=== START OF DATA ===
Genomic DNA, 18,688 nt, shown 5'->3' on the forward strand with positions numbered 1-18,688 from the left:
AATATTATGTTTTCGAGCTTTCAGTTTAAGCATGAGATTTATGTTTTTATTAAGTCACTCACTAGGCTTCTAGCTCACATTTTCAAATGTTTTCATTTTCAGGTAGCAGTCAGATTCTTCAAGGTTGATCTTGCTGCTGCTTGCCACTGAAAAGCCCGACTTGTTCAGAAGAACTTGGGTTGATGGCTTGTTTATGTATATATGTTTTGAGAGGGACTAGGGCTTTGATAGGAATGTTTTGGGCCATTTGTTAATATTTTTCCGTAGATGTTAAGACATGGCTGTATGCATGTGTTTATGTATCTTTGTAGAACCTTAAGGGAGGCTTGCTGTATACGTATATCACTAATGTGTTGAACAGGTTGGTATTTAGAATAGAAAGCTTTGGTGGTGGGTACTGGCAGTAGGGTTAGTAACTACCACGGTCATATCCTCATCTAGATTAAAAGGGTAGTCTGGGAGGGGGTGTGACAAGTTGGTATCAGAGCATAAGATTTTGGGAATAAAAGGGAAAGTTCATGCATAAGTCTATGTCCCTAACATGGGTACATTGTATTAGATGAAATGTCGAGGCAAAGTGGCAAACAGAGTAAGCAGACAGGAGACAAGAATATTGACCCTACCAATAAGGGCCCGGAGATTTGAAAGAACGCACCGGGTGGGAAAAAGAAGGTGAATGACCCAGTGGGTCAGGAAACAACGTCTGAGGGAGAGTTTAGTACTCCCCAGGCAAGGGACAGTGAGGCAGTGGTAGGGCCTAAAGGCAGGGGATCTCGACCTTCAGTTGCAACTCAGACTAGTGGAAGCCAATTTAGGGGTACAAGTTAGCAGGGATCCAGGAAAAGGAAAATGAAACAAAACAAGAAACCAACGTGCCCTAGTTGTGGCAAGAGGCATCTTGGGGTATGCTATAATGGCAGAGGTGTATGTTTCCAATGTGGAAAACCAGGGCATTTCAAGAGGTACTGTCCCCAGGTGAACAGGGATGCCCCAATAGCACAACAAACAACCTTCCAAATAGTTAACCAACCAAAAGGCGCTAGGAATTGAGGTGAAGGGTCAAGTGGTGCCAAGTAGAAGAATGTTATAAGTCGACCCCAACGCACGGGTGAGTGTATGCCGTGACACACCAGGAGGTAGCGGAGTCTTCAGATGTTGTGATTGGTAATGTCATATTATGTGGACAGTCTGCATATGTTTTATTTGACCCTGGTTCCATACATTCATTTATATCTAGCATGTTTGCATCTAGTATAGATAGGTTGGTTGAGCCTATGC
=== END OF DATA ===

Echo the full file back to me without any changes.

Genomic DNA, 18,688 nt, shown 5'->3' on the forward strand with positions numbered 1-18,688 from the left:
AATATTATGTTTTCGAGCTTTCAGTTTAAGCATGAGATTTATGTTTTTATTAAGTCACTCACTAGGCTTCTAGCTCACATTTTCAAATGTTTTCATTTTCAGGTAGCAGTCAGATTCTTCAAGGTTGATCTTGCTGCTGCTTGCCACTGAAAAGCCCGACTTGTTCAGAAGAACTTGGGTTGATGGCTTGTTTATGTATATATGTTTTGAGAGGGACTAGGGCTTTGATAGGAATGTTTTGGGCCATTTGTTAATATTTTTCCGTAGATGTTAAGACATGGCTGTATGCATGTGTTTATGTATCTTTGTAGAACCTTAAGGGAGGCTTGCTGTATACGTATATCACTAATGTGTTGAACAGGTTGGTATTTAGAATAGAAAGCTTTGGTGGTGGGTACTGGCAGTAGGGTTAGTAACTACCACGGTCATATCCTCATCTAGATTAAAAGGGTAGTCTGGGAGGGGGTGTGACAAGTTGGTATCAGAGCATAAGATTTTGGGAATAAAAGGGAAAGTTCATGCATAAGTCTATGTCCCTAACATGGGTACATTGTATTAGATGAAATGTCGAGGCAAAGTGGCAAACAGAGTAAGCAGACAGGAGACAAGAATATTGACCCTACCAATAAGGGCCCGGAGATTTGAAAGAACGCACCGGGTGGGAAAAAGAAGGTGAATGACCCAGTGGGTCAGGAAACAACGTCTGAGGGAGAGTTTAGTACTCCCCAGGCAAGGGACAGTGAGGCAGTGGTAGGGCCTAAAGGCAGGGGATCTCGACCTTCAGTTGCAACTCAGACTAGTGGAAGCCAATTTAGGGGTACAAGTTAGCAGGGATCCAGGAAAAGGAAAATGAAACAAAACAAGAAACCAACGTGCCCTAGTTGTGGCAAGAGGCATCTTGGGGTATGCTATAATGGCAGAGGTGTATGTTTCCAATGTGGAAAACCAGGGCATTTCAAGAGGTACTGTCCCCAGGTGAACAGGGATGCCCCAATAGCACAACAAACAACCTTCCAAATAGTTAACCAACCAAAAGGCGCTAGGAATTGAGGTGAAGGGTCAAGTGGTGCCAAGTAGAAGAATGTTATAAGTCGACCCCAACGCACGGGTGAGTGTATGCCGTGACACACCAGGAGGTAGCGGAGTCTTCAGATGTTGTGATTGGTAATGTCATATTATGTGGACAGTCTGCATATGTTTTATTTGACCCTGGTTCCATACATTCATTTATATCTAGCATGTTTGCATCTAGTATAGATAGGTTGGTTGAGCCTATGC